Marie-Josée Croze

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The Barbarian Invasions (2003), by Denys Arcand, offers a few characters from Arcand’s 1987 film, The Decline of the American Empire.  The ’03 product could almost suitably be called The Decline of the Canadian Nation, but first things first.

Remy (Remy Girard), a middle-aged history professor and staunch leftist, has long loved women and good wine but is now dying of an unspecified illness.  His wife (Dorothea Berryman), who spurned Remy long ago for his philandering, is now at his side, and so is his estranged son Sebastien (Stephane Rousseau), a “capitalist” (says Remy) who assesses risk for a London investment bank.  Realizing what lousy care his father is receiving from the state-supported Quebec hospital he is in, wealthy Sebastien resolves to better the ailing sensualist’s last days by purchasing favors and privileges.  To begin with, he acquires for him a private hospital room and also contacts Remy’s old friends to request a courtesy visit.  After heroin is recommended as a painkiller for Dad, Sebastien seeks to buy some, and his instrument for this is pretty Nathalie (Marie-Josee Croze), a junkie who is the daughter of one of Remy’s ex-mistresses.  Nathalie, incidentally, falls in love with Sebastien even though the latter has a fiancee–Gaelle (Marina Hands).

One of the “barbarian invasions” of the film’s perfect title is indeed that of the inflow of  illegal drugs–Canadian police can’t stop it–but we learn before long that it also refers to what al-Qaeda did on 9/11.  Could it not be true as well that the sensualism of the sexual liberationist era is a barbarian invasion?  Arcand, with his focus on Remy, prompts us to wonder.  And where there is sexual liberation there is leftism–in a Western democracy, anyway.  Invasions is one of the very few fiction films I know that distrusts, however quietly, liberal ideas and tendencies.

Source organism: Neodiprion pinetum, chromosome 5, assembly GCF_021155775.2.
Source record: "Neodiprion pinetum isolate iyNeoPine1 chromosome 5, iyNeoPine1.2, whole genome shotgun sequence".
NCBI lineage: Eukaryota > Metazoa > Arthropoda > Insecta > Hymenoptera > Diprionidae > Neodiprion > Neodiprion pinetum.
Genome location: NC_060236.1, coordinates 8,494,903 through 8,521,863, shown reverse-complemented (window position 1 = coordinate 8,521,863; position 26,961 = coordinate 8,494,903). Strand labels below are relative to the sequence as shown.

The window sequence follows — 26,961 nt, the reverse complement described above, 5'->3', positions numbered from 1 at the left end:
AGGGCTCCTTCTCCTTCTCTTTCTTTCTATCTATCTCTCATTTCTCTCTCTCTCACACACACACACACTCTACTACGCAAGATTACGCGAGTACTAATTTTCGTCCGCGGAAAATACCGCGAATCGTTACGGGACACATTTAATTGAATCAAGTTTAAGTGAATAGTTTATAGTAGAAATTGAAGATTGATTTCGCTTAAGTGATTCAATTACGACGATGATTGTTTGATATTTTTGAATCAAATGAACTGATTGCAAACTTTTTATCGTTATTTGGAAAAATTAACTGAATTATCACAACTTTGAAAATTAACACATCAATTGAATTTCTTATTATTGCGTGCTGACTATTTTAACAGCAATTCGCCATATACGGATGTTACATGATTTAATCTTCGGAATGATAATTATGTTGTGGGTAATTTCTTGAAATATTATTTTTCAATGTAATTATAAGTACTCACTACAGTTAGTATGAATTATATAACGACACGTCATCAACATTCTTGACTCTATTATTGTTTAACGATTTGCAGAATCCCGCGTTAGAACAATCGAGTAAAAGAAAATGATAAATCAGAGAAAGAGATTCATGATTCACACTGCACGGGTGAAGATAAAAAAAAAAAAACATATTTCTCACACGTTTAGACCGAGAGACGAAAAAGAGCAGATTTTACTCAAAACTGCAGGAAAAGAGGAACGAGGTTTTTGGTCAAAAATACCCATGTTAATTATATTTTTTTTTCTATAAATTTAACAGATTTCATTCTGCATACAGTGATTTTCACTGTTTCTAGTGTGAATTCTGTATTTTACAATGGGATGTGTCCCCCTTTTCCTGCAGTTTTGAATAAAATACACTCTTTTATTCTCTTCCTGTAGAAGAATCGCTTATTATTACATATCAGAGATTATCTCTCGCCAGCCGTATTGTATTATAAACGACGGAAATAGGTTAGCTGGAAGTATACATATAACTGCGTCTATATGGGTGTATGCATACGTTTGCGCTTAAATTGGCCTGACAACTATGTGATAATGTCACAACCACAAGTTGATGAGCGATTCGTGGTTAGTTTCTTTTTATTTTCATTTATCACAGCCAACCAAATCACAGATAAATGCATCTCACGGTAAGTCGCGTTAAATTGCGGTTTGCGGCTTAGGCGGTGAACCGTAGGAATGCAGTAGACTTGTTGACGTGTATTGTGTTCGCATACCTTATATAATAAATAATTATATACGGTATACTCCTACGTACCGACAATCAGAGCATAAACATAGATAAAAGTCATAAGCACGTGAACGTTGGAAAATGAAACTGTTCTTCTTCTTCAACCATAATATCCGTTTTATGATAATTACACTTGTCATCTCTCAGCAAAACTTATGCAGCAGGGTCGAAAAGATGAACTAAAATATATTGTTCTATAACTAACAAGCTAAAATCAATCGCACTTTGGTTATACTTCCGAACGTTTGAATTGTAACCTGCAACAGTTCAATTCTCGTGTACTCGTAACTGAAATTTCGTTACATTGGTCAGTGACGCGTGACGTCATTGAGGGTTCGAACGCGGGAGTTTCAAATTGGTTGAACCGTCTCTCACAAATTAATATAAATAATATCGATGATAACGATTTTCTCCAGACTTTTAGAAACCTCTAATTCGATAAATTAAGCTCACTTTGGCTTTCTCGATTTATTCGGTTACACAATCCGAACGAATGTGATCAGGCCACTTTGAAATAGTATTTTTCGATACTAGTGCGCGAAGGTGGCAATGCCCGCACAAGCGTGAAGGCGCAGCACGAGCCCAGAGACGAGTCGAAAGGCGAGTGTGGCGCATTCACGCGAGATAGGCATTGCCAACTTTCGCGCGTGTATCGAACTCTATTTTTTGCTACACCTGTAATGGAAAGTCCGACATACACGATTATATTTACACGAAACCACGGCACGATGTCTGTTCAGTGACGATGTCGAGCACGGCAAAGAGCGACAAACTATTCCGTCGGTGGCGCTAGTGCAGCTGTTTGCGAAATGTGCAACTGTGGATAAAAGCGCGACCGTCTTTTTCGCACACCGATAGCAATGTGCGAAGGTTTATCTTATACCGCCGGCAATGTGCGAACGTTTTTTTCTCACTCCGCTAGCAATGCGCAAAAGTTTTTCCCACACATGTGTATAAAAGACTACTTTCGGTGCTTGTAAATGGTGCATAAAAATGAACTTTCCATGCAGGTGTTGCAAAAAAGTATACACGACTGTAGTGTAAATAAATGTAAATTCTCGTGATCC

Canada’s socialized medicine comes in for a beating, and the warm attitude Remy once had toward Mao Tse-tung’s Cultural Revolution he now considers utter “cretinism.”  Although the former prof can’t help seeing the non-intellectual Sebastien, who prefers video games to reading, as representing a kind of barbarian invasion, he himself abjectly fears he has lived a life without meaning, one of wasted effort.  But does a liberal-minded, secular society, the film asks, produce wasted effort too?

Secular?  Yes.  A Catholic priest tells Gaelle there was a precise moment in 1966 that the people in his parish stopped attending church, never to return.  Remy travels to Burlington, Vermont for medical tests and when a pert hospital employee welcomes him and Sebastien to the U.S.A., the twosome sarcastically reply, “Praise the Lord” and “Hallelujah.”  What we have here are French Canadians mocking what they know to be a potent force in America–religion–when they must visit this particular country for superior medical service.  Arcand is concentrating on the profound secularism so cherished by the Left and so incapable of arresting . . . the decline of the Canadian nation.

There is a problem with The Barbarian Invasions in that none of its people is a truly respectable or honorable human being, although Sebastien’s nascent love for his father is something to be esteemed.  The film’s sophistication goes only so far, but at least it’s there.  It’s an intelligent comedy-drama, remarkably successful at blending domestic content with social criticism. . . Arcand’s actors do everything right, with plenty of quiet power emanating from Rousseau and Croze.  In fact, quiet power is all over this film.

The Barbarian Invasions is in French with English subtitles.

(Photo above of Marie-Josee Croze.)